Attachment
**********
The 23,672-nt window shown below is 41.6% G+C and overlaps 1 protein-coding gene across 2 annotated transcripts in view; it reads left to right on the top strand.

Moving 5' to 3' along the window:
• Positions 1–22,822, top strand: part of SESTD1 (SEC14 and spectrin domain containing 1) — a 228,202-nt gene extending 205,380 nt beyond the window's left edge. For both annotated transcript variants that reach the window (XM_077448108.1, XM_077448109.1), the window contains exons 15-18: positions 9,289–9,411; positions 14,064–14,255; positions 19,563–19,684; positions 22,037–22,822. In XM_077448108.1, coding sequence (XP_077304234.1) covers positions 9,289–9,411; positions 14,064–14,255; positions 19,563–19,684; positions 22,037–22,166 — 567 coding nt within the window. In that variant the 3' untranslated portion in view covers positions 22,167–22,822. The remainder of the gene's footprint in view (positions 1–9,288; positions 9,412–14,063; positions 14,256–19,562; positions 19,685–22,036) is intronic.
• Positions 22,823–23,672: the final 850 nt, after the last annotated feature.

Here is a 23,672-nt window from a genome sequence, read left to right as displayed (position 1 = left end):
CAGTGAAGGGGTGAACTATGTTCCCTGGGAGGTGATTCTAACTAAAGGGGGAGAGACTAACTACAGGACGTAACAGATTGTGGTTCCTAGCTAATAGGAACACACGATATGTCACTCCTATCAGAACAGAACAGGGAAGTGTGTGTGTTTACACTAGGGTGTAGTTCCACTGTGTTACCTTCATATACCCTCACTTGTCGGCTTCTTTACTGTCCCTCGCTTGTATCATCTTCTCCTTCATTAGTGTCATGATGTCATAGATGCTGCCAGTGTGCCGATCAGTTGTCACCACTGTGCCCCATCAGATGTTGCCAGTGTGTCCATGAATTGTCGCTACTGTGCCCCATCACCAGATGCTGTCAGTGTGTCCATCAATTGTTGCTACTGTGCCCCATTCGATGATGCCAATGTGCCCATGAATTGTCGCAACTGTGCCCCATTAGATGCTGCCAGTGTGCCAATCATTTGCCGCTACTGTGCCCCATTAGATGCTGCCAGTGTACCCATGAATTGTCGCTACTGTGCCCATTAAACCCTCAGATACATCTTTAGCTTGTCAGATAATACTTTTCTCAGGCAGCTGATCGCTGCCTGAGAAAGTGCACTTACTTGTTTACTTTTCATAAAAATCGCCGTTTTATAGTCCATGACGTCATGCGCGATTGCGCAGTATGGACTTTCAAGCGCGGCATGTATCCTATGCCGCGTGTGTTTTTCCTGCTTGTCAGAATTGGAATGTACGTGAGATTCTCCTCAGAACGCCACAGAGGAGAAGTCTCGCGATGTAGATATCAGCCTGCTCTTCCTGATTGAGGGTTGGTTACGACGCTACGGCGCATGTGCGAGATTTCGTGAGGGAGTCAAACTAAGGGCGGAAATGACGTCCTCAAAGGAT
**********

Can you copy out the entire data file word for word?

The 23,672-nt window shown below is 41.6% G+C and overlaps 1 protein-coding gene across 2 annotated transcripts in view; it reads left to right on the top strand.

Moving 5' to 3' along the window:
• Positions 1–22,822, top strand: part of SESTD1 (SEC14 and spectrin domain containing 1) — a 228,202-nt gene extending 205,380 nt beyond the window's left edge. For both annotated transcript variants that reach the window (XM_077448108.1, XM_077448109.1), the window contains exons 15-18: positions 9,289–9,411; positions 14,064–14,255; positions 19,563–19,684; positions 22,037–22,822. In XM_077448108.1, coding sequence (XP_077304234.1) covers positions 9,289–9,411; positions 14,064–14,255; positions 19,563–19,684; positions 22,037–22,166 — 567 coding nt within the window. In that variant the 3' untranslated portion in view covers positions 22,167–22,822. The remainder of the gene's footprint in view (positions 1–9,288; positions 9,412–14,063; positions 14,256–19,562; positions 19,685–22,036) is intronic.
• Positions 22,823–23,672: the final 850 nt, after the last annotated feature.

Here is a 23,672-nt window from a genome sequence, read left to right as displayed (position 1 = left end):
CAGTGAAGGGGTGAACTATGTTCCCTGGGAGGTGATTCTAACTAAAGGGGGAGAGACTAACTACAGGACGTAACAGATTGTGGTTCCTAGCTAATAGGAACACACGATATGTCACTCCTATCAGAACAGAACAGGGAAGTGTGTGTGTTTACACTAGGGTGTAGTTCCACTGTGTTACCTTCATATACCCTCACTTGTCGGCTTCTTTACTGTCCCTCGCTTGTATCATCTTCTCCTTCATTAGTGTCATGATGTCATAGATGCTGCCAGTGTGCCGATCAGTTGTCACCACTGTGCCCCATCAGATGTTGCCAGTGTGTCCATGAATTGTCGCTACTGTGCCCCATCACCAGATGCTGTCAGTGTGTCCATCAATTGTTGCTACTGTGCCCCATTCGATGATGCCAATGTGCCCATGAATTGTCGCAACTGTGCCCCATTAGATGCTGCCAGTGTGCCAATCATTTGCCGCTACTGTGCCCCATTAGATGCTGCCAGTGTACCCATGAATTGTCGCTACTGTGCCCATTAAACCCTCAGATACATCTTTAGCTTGTCAGATAATACTTTTCTCAGGCAGCTGATCGCTGCCTGAGAAAGTGCACTTACTTGTTTACTTTTCATAAAAATCGCCGTTTTATAGTCCATGACGTCATGCGCGATTGCGCAGTATGGACTTTCAAGCGCGGCATGTATCCTATGCCGCGTGTGTTTTTCCTGCTTGTCAGAATTGGAATGTACGTGAGATTCTCCTCAGAACGCCACAGAGGAGAAGTCTCGCGATGTAGATATCAGCCTGCTCTTCCTGATTGAGGGTTGGTTACGACGCTACGGCGCATGTGCGAGATTTCGTGAGGGAGTCAAACTAAGGGCGGAAATGACGTCCTCAAAGGAT